For an animated 2-minute video explaining a TV room hearing loop, visit here.
Hard of hearing people often struggle to catch television's
fast-paced dialogue. Captioning is a great help, especially
for prerecorded entertainment programs (on which captioning
is usually simultaneous and accurate). Still, hearing is preferred
to reading captions--and both are better than captions alone.
Most people with hearing loss have a simple way to cope with
the challenges of TV listening: they turn up the volume. This,
however, has two problems: 1) the sound they find most comfortable
tends to be irritatingly loud to their spouses and family
members, and 2) louder sound needn't, after traveling the
distance from the TV to one's ears after reverberating around
the room, be clear sound.
Infrared, FM, and induction loop systems all enable people
with hearing loss to hear clearer TV sound--and, to their
family members' relief, with their own individually adjusted
volume. (One such product has been called "the marriage
By broadcasting through one's own customized hearing aids,
loop systems work especially well. Moreover, one needn't fuss
with wearing a receiver contraption or stocking fresh batteries.
Better yet, if desired one can also hear room sound, including
conversation and a ringing phone or doorbell. This is accomplished
either by using MT (mike + telecoil) settings on one's hearing
aids, or by patching an accompanying microphone into the loop
amplifier. (Some TV room loop systems come with a microphone
that broadcasts room sounds along with TV sound.)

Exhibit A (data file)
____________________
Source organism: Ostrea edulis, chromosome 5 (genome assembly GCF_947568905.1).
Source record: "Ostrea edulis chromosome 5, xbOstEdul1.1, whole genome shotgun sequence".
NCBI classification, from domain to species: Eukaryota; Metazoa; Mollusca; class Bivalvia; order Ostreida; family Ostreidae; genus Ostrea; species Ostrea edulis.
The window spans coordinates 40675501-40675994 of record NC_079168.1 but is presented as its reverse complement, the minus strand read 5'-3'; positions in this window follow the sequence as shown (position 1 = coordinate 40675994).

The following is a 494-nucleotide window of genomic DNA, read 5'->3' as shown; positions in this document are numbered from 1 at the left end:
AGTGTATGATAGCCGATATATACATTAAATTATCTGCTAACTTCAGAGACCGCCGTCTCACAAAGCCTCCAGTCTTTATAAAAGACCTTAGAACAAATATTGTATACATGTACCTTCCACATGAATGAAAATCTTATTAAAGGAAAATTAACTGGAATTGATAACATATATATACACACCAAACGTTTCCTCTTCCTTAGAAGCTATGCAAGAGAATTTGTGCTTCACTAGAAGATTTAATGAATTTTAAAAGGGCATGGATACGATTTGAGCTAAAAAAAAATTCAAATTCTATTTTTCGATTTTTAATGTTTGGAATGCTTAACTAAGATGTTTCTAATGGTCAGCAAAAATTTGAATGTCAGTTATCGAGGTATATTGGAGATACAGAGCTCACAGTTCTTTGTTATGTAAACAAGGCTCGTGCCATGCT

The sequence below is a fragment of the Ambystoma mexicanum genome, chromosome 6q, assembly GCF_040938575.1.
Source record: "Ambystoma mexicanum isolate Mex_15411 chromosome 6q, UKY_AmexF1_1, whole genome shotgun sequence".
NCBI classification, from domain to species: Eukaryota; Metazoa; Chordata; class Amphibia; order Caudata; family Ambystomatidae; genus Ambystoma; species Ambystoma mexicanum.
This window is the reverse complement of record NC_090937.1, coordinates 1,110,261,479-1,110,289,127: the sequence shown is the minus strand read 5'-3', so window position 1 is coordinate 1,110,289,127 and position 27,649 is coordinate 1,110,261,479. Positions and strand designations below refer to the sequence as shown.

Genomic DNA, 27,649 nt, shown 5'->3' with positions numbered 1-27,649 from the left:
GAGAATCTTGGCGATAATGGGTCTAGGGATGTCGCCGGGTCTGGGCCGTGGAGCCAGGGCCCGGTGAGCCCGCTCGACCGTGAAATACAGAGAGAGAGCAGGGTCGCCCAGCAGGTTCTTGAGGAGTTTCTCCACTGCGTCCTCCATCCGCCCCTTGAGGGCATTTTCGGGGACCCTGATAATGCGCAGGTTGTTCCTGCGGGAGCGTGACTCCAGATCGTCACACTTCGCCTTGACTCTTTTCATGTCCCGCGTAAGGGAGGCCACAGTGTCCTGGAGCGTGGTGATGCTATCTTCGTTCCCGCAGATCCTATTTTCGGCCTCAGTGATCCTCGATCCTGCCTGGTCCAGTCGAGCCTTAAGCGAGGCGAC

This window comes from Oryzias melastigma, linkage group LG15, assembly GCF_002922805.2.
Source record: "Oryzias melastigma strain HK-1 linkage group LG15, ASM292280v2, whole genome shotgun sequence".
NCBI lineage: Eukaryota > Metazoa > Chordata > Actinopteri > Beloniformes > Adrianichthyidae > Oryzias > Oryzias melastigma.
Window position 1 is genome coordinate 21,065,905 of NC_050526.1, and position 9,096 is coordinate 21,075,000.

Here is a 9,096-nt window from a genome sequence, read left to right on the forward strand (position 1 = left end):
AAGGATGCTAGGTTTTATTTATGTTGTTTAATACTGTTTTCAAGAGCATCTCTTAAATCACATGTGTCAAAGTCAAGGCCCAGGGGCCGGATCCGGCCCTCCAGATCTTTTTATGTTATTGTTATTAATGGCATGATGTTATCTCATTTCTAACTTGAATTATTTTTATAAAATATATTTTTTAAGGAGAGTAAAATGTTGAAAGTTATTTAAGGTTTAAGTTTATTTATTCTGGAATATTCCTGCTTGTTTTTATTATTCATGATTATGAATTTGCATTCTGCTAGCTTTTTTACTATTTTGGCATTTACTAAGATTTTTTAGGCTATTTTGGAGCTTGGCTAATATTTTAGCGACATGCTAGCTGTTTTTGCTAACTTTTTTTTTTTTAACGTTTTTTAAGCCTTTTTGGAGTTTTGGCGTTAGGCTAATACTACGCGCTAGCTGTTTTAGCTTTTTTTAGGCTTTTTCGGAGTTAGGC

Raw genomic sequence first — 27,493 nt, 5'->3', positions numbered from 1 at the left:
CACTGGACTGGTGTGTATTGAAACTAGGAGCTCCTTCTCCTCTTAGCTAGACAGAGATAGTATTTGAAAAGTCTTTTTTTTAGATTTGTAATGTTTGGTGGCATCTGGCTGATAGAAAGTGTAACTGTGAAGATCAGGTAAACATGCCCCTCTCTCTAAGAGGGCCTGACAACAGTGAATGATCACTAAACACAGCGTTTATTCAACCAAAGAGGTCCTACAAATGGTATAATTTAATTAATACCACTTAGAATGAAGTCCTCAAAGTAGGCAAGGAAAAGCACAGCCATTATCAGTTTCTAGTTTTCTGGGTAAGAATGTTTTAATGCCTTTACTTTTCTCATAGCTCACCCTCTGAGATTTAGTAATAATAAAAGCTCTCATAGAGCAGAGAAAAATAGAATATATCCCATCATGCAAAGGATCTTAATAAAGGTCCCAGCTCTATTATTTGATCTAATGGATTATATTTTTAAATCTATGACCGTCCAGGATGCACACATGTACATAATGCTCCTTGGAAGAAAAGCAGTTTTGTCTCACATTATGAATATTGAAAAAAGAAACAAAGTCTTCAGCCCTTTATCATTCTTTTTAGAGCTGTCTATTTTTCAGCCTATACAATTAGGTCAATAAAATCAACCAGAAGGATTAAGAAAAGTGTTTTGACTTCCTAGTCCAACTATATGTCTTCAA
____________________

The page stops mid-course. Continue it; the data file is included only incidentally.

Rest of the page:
This is one loop installation that can often be done without
a professional. Just plug the amplifier into a power source,
connect it to the TV audio output, and run its wire around
the edge of the room and over the doorways or under the carpet--or
drop the wires to the basement below and use a staple gun
to encircle the TV room from the basement ceiling. The amplifier
will have a volume control. Some home loop systems also package
the loop in a thin pad that slips under the cushion of one's
favorite chair. No fuss! Just run the connecting wire around
to the amplifier, into which one can patch TV or a microphone.
For an excellent installation guide, see here. Dr. Neil Baumann offers a helpful PowerPoint guide to home loop installation here. He also offers (here) suggestions for purchasing a TV with audio outputs that will work nicely with a home loop system, and also work-around suggestions if you have a TV without the preferred configuration.
California audiologist Bill
Diles now offers home loop installations to all his
hearing instrument patients--some 1900 installations by early
2012. The results: The patients reported not only greatly
increased TV satisfaction, but also greatly increased satisfaction
with their hearing aids.
By also patching telephone output into a home TV loop system,
people can enjoy dramatically increased comprehension--with
personalized sound broadcast to both ears--while talking naturally
on the phone, without any clumsy wires or headsets. This works
beautifully. Radio Shack offers a connector
for recording conversations that can, instead, be patched
into a home or office loop amplifier. Happily, it has an on/off
switch, so one needn't eavesdrop on others' conversations
while watching TV. (Either one splits your phone signal, with
one line going to the phone or handset, the other to the loop
American companies whose business focus includes
home loop products and services include:
~D. G., Holland, MI
~"I spent many minutes crying my eyes out for what
I was 'hearing', and have never enjoyed a movie so much!"
~D. P., Frederick, MD
(Unsolicited responses to newly installed home loop systems.)